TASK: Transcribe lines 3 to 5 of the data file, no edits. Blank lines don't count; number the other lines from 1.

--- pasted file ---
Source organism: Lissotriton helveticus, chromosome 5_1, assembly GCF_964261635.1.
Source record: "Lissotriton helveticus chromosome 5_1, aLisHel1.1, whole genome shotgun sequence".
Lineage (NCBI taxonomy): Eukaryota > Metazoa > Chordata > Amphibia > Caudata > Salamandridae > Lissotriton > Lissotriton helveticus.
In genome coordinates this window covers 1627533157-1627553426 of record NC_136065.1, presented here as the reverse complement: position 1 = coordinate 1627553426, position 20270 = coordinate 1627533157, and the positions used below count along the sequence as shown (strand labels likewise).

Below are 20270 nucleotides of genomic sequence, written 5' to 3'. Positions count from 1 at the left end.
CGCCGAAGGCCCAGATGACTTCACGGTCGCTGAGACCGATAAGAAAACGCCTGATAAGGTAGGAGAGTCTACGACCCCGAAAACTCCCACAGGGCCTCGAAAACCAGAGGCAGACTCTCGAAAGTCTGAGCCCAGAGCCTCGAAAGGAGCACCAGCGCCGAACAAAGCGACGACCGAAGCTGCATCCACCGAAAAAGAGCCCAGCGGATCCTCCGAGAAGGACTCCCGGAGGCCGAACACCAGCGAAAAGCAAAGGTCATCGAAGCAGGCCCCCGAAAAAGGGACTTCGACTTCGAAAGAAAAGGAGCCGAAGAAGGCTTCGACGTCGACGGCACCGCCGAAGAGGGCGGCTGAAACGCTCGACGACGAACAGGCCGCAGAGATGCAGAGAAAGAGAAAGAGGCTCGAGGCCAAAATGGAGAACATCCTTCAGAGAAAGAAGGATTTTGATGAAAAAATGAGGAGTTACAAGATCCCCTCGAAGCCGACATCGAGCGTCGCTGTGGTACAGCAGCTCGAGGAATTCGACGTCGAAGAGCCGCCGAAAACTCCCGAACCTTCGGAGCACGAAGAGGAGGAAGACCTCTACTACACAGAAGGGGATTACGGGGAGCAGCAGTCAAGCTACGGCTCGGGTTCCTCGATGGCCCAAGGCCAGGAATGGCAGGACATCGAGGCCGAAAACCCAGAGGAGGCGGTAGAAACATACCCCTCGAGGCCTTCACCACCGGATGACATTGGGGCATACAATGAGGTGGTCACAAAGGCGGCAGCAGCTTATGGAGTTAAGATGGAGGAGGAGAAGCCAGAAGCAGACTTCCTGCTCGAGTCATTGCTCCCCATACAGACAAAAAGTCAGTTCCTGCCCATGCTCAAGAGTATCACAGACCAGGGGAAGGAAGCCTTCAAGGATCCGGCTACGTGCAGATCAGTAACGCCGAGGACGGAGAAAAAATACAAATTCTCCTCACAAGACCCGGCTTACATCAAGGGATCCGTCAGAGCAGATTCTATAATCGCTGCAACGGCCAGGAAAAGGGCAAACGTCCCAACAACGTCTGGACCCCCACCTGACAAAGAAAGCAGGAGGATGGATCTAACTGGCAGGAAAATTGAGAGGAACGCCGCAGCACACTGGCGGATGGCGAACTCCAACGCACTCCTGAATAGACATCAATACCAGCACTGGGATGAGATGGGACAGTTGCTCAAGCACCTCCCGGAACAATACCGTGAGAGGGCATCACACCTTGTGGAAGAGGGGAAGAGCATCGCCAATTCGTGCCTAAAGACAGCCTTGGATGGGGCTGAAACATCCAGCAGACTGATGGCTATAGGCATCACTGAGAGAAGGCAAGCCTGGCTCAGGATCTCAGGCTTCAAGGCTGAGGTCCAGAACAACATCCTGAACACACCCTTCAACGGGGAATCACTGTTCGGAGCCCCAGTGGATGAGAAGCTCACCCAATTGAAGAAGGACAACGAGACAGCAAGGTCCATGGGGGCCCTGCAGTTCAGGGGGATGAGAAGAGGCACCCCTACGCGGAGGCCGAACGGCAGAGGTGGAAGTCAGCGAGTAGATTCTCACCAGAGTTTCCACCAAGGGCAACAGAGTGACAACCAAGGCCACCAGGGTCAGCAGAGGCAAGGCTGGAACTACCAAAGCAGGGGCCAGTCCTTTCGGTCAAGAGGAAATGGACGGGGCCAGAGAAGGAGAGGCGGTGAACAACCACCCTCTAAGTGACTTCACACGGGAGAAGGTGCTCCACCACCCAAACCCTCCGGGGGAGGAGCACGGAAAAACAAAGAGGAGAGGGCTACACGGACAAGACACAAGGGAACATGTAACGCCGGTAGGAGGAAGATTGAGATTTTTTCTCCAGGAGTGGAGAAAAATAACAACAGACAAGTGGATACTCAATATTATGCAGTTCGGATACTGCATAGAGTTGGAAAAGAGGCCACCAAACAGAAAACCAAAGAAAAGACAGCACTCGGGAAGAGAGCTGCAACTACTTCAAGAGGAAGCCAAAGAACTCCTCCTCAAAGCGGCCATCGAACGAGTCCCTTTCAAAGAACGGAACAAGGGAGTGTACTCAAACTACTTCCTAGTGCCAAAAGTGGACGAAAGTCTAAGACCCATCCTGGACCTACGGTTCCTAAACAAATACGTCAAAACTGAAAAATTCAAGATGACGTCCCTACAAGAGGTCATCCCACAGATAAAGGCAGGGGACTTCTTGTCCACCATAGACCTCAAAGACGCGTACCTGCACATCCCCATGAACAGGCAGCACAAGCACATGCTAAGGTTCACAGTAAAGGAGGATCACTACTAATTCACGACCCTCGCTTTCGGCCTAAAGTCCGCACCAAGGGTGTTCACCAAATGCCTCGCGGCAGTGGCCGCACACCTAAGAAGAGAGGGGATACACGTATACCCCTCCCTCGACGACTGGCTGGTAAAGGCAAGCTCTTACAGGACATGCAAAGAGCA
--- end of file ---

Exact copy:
Lineage (NCBI taxonomy): Eukaryota > Metazoa > Chordata > Amphibia > Caudata > Salamandridae > Lissotriton > Lissotriton helveticus.
In genome coordinates this window covers 1627533157-1627553426 of record NC_136065.1, presented here as the reverse complement: position 1 = coordinate 1627553426, position 20270 = coordinate 1627533157, and the positions used below count along the sequence as shown (strand labels likewise).

Below are 20270 nucleotides of genomic sequence, written 5' to 3'. Positions count from 1 at the left end.